In an attempt to characterize the interactions in cold seep systems, both modern4,9,10,11,12 and ancient10,11,13,14,15 cold seep deposits have been studied extensively. Of particular importance is the characterization of ancient cold seep environmental conditions and their relationship to modern seep systems. However, due to the inherent issues associated with studies of past environments, characterization of ancient seeps hinges on the reliability of paleoproxies. A particularly useful parameter to quantify is precipitation temperature, as it dictates thermodynamic considerations such as abiotic versus biotic reaction times, and gas hydrate dynamics16. The newly emerging clumped isotope proxy has shown promise as a powerful geothermometer in the geosciences17,18,19,20,21,22, yet the utility of clumped isotopes as an accurate geothermometer in cold seep carbonates has yet to be demonstrated.

Here, we demonstrate the occurrence of non-temperature dependent carbonate clumped isotope signatures in cold seep carbonates through analyses of modern precipitates forming under well-constrained conditions (that is, temperatures, pH, salinities and fluid δ18O values). We compare modern systems with clumped isotope signatures in ancient seep carbonates, and discuss potential mechanisms to explain the observed disequilibrium values.


Geologic context

Both modern and ancient cold seep carbonates are explored here. Modern samples originate from Hydrate Ridge, offshore Costa Rica, the Eel River Basin and the Norwegian Sea. Ancient samples originate from the Tepee Buttes Colorado (Cretaceous), the Panoche Hills California (Paleocene), the Quinault Formation (Mio-Pliocene), the Pysht Formation (Eocene) and the Lincoln Creek Formation (Oligocene; Fig. 1).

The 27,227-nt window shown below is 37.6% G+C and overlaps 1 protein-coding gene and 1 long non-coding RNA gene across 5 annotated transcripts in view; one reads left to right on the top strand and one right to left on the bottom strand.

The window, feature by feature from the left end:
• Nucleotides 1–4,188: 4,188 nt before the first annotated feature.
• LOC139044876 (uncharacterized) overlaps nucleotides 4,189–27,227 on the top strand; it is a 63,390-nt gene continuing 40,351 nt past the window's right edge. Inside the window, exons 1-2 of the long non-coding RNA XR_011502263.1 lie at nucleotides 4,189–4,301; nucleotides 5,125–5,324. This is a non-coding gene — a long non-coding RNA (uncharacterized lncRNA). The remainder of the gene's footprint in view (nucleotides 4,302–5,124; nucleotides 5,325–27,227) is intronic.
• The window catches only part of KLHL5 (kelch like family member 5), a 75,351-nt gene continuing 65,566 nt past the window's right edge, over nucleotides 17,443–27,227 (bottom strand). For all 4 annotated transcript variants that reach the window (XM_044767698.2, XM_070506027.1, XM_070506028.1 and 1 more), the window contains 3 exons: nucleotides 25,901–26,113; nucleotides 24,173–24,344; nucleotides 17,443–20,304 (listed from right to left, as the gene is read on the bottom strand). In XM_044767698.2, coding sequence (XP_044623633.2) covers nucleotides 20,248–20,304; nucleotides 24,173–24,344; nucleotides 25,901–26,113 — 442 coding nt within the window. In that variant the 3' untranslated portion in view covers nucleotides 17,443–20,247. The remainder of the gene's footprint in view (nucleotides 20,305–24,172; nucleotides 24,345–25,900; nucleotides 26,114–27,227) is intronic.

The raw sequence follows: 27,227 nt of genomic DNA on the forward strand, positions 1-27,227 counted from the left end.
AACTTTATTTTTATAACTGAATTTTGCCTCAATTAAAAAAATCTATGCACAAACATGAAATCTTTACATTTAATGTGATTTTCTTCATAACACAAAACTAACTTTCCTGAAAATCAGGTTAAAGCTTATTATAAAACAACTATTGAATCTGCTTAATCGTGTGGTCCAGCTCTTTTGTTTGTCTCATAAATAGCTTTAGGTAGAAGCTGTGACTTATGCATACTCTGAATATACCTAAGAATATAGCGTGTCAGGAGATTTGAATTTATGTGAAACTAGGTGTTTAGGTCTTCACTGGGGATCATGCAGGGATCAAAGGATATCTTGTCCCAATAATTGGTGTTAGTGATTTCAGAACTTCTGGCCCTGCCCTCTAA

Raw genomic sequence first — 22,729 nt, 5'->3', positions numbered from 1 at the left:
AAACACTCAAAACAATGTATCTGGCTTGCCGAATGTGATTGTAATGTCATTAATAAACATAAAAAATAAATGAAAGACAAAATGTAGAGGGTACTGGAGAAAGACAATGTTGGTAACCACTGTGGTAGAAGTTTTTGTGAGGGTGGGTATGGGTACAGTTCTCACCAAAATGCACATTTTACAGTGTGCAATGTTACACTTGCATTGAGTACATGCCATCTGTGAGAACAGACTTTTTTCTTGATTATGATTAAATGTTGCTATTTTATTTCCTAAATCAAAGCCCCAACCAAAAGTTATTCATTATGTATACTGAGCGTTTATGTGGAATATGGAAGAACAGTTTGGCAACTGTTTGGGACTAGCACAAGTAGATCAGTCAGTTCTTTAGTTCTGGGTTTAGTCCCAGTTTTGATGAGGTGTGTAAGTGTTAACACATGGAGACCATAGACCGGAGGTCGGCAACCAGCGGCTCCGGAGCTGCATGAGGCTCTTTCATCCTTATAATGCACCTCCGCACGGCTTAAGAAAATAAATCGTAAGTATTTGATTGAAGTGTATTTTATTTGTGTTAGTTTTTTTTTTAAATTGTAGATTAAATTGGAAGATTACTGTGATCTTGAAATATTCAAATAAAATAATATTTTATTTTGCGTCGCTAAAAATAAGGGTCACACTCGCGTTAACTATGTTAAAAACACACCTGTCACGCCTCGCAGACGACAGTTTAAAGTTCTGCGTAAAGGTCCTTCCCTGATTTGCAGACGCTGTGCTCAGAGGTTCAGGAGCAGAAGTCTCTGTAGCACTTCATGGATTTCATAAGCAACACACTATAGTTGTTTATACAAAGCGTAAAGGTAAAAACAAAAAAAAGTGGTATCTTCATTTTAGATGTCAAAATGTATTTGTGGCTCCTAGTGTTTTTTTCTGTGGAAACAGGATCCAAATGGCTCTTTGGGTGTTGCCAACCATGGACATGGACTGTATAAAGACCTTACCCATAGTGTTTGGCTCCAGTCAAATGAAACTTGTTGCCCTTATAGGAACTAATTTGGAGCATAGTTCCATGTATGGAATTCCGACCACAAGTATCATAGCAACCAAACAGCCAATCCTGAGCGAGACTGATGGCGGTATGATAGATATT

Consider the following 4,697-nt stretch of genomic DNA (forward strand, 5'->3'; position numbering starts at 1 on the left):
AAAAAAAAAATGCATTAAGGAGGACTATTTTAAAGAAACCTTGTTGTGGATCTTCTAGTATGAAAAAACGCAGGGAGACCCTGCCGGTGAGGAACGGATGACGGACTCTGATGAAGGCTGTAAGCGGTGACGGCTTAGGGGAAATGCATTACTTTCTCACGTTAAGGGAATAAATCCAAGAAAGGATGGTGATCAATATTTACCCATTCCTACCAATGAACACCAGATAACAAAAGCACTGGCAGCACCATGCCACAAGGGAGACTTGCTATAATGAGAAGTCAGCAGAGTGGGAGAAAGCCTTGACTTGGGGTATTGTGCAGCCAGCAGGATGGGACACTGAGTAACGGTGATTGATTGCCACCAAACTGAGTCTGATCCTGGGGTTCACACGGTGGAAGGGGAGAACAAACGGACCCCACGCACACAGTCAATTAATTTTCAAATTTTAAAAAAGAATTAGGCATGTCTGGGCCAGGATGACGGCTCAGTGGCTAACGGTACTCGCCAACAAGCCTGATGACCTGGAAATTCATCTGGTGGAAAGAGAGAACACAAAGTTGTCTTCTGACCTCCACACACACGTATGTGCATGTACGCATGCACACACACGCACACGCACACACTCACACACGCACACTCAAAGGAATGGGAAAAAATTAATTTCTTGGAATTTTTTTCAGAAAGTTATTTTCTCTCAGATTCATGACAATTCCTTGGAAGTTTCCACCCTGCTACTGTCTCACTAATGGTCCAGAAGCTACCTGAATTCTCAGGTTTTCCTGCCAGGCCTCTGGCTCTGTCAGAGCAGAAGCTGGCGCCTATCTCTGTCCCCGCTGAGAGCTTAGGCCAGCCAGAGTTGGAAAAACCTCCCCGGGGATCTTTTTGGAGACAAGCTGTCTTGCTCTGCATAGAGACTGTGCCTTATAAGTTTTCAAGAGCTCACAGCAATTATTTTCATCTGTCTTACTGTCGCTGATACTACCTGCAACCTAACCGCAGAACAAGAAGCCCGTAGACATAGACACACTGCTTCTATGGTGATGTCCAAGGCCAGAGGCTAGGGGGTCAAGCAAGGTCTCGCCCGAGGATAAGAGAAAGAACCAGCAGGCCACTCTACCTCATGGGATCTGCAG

Figure 1: Map of sample sites.
Figure 1

Circles and triangles correspond to modern and ancient seep sites, respectively.

Modern cold seeps occur along continental margins and within large inland seas (for example, the Black and Mediterranean Seas)23,24. These sites exhibit spatially and temporally variable delivery of subsurface methane, derived from sedimentary production (microbial or thermogenic), to relatively oxic marine waters25. This methane is oxidized microbially either by reaction with dissolved oxygen or sulfate26, as explained above. Photographs, photomicrographs and previously reported and new δ13C and δ18O values are provided in Figs 2, 3, 4, respectively.

Figure 2: Photographs of cold seep carbonates.
Figure 2

(a,b) Hydrate Ridge samples exhibiting light and dark primarily carbonate phases. (c,d) Costa Rica cold seep carbonate with micrite (MM1) and clotted micrite (MC1,2) sample sites indicated. (e,f) Eel River Basin cold seep dolomite samples exhibiting similar light and dark colour variation as Hydrate Ridge samples. Permanent marker cap is 5-cm long.